Thursday, 13 December 2007

Paris and the Yanks

Hotel rooms in Paris are expensive! Yes, I know this is not news to most people, but I mean more exactly - they are much more expensive than even a year ago. Most of the little boutique out-of-the-way places that I normally use are now in use by the “cool people”. Who knew? I’m a trendsetter, or I should stop passing on my finds to others… I am pulling my other travel trick out of my pocket – stay where the people aren’t or what hotel is offering a deal? And I found one, it appears the business class stays home over the holidays or goes to Aspen or Gstaad. The quite posh and normally pricey Millennium Hotel has on a lower rate for the last week in December, still costly but oh so much less than anywhere else I found. Now all I need is a plane ticket and I think I shall be walking the Seine for the season. I’m all atwitter. But I am not done looking yet, I’m thinking I still might find something better….

I plan to have my usual visit which consist of walking along the river, sitting in cafés, and people watching while having café’ au lait and pastry; visit the old woman who runs the post card shop near Notre Dame (she and the post cards both qualify for centennial status); and walk around my old neighborhood in the seventh, have wine in the bistro across from the garden in the back of Norte Dame, walk through the orchid fair, visit the book stores over in the sixth, and visit my memories.


What do you call someone from the United States?
Not Americans, that really irritates the Canadians.
In fact there is no agreed upon right answer. In the United Kingdom, the use of “U.S.” as an adjective is common in media and government house styles. In Spanish, Americano tends to refer to any resident of the Americas; English spoken in Latin America often makes this distinction as well. In the North American Free Trade Agreement (1994), the Canadian French word for an American is given as e’tatsunien; in Spanish it is estadounidense. This is clumsy in English. U.S.-American is better, and that’s what the Germans tend to use (US-Amerikaner).

Some (not all serious) suggestions for a specific English word meaning “citizen of the U.S.” have included: Americanite; Colonican; Columbard; Columbian; Fredonian; Statesider; Uessian; United Statesian; United Statesman; USen; Vespuccino; Washingtonian. And Merkin – from the way Americans pronounce “American”.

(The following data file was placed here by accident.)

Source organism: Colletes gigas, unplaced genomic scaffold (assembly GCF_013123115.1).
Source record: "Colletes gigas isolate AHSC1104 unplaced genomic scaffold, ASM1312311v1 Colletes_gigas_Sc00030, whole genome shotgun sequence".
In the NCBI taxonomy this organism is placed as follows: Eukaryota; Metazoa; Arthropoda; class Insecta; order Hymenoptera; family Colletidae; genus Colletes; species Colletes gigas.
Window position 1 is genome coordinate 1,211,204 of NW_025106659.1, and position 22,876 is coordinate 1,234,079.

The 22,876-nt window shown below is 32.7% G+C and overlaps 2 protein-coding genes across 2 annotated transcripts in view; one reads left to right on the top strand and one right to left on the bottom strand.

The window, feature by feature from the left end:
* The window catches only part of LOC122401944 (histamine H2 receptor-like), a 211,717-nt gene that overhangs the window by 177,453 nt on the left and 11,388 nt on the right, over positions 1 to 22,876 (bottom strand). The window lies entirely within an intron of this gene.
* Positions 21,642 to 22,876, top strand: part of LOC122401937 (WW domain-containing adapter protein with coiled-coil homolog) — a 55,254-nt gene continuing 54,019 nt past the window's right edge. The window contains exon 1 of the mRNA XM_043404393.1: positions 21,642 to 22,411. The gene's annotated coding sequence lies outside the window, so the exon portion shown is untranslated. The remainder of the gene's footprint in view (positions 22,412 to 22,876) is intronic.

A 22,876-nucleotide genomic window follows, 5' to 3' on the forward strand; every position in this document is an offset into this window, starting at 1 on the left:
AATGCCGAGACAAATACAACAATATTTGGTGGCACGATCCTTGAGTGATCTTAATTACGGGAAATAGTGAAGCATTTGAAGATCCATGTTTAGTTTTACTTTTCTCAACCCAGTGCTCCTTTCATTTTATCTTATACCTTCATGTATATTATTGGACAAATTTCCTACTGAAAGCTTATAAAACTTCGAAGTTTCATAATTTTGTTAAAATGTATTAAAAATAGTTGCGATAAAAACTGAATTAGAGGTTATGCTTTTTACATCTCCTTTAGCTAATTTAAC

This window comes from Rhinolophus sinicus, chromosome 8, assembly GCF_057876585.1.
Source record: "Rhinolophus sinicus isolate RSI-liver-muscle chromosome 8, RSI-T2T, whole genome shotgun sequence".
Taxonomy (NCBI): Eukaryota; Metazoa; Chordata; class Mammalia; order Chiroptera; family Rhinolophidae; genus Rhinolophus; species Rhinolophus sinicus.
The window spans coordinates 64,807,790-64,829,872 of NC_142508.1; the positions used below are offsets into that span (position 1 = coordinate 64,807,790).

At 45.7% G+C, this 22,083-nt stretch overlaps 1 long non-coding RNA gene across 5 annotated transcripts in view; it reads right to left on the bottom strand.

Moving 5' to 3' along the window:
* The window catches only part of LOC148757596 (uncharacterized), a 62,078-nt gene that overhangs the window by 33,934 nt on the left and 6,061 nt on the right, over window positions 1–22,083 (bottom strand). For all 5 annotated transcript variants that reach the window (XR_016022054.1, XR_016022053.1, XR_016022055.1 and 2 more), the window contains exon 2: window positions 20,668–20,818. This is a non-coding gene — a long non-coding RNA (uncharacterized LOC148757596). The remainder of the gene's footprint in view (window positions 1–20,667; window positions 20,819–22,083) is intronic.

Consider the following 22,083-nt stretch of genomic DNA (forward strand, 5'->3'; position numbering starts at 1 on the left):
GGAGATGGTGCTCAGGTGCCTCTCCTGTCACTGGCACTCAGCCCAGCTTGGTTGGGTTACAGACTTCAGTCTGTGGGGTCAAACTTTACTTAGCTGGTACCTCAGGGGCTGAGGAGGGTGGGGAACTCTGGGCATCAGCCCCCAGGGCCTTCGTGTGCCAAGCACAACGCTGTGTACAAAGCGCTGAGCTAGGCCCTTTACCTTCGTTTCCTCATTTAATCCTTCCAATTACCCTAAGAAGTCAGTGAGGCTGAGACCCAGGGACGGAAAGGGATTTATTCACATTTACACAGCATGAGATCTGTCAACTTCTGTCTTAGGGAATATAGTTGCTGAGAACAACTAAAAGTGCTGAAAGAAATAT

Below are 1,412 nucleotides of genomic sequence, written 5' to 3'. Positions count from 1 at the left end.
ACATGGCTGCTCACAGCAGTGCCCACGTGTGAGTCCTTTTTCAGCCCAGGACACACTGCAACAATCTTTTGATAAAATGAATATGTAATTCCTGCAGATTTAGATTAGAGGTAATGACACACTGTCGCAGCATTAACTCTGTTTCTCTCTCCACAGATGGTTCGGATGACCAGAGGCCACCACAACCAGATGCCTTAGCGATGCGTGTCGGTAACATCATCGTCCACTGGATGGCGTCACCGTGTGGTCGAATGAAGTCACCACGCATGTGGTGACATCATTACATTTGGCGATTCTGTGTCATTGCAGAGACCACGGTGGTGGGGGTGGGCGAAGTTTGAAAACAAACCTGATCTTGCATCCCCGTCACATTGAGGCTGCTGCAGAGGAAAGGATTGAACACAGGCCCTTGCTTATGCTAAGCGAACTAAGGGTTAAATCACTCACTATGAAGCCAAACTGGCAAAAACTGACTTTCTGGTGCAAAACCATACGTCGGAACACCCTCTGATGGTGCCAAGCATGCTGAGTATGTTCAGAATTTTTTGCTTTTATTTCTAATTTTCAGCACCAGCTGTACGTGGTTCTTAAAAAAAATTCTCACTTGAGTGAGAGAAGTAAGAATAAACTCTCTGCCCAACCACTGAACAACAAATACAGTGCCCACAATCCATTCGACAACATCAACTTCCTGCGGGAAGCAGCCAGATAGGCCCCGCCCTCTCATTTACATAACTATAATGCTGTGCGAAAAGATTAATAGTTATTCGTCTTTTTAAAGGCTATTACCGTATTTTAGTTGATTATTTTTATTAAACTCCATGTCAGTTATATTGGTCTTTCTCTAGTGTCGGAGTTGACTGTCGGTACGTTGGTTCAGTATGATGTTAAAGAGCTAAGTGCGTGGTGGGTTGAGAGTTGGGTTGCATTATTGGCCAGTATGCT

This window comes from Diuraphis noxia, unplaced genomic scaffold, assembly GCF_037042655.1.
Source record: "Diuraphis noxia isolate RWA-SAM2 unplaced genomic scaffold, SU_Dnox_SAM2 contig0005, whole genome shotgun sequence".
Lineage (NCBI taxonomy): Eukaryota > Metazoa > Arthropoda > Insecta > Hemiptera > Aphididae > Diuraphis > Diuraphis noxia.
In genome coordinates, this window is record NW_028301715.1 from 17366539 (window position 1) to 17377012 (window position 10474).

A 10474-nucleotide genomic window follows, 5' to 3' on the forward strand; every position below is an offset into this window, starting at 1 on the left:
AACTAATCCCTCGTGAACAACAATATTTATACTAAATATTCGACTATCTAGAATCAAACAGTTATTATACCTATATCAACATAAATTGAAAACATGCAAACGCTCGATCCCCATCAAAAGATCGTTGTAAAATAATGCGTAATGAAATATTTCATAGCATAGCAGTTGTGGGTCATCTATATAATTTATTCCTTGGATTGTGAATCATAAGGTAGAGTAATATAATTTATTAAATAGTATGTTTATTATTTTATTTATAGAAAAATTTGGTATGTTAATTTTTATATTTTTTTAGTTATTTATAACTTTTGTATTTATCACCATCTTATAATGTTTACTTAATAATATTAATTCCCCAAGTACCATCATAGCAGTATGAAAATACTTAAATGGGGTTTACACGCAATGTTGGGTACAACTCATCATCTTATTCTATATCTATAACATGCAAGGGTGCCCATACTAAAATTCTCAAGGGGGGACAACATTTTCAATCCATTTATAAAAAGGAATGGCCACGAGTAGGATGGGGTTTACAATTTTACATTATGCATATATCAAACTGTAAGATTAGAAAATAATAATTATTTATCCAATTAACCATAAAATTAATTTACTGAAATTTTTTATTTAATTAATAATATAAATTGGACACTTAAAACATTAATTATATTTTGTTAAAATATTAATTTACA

The likely source for Yankee is the Dutch name Janke, meaning “little Jan” or “little John,” dating from the 1680s when the Dutch ran New York. During the Civil War, yankee referred only to those loyal to the Union. Now the term carries less emotion – except, of course, for baseball fans. The word gringo is widely used in Latin America to mean a U.S. citizen, particularly in Mexico, though not necessarily in a pejorative way. It’s thought to come from the Spanish griego (Greek) – hence any foreigner (as in the English “it’s all Greek to me”).*
*”The Book of General Ignorance”

My own experience teaches there is a world of other names in the Middle East, Afghanistan, and North Africa – that being said the populace usually differentiates between citizens and the government.

20 comments:

taamarbuuta said...

But gringo doesn't refer to Americans (or US Americans!) specifically - it refers to white people in general. Trust me, in Mexico, ANY white tourist or resident is a gringo.

jmb said...

So Paris is the choice. Good choice for sure and close by.

I don't think the Canadians care about the citizens of the US being called Americans, as long as nobody thinks that we are Americans. That we hate with a passion. If I am speaking to Europeans about us both I say North Americans.

The other day Shades called me a Merkin. It was the first time I had heard it and I quickly corrected him indignantly.

Altaglow said...

I should think that most right thinking people would show some empathy, if not downright sympathy, for us poor subjugated Americans. There have certainly been kind thoughts for every other country that has lived under a dictator.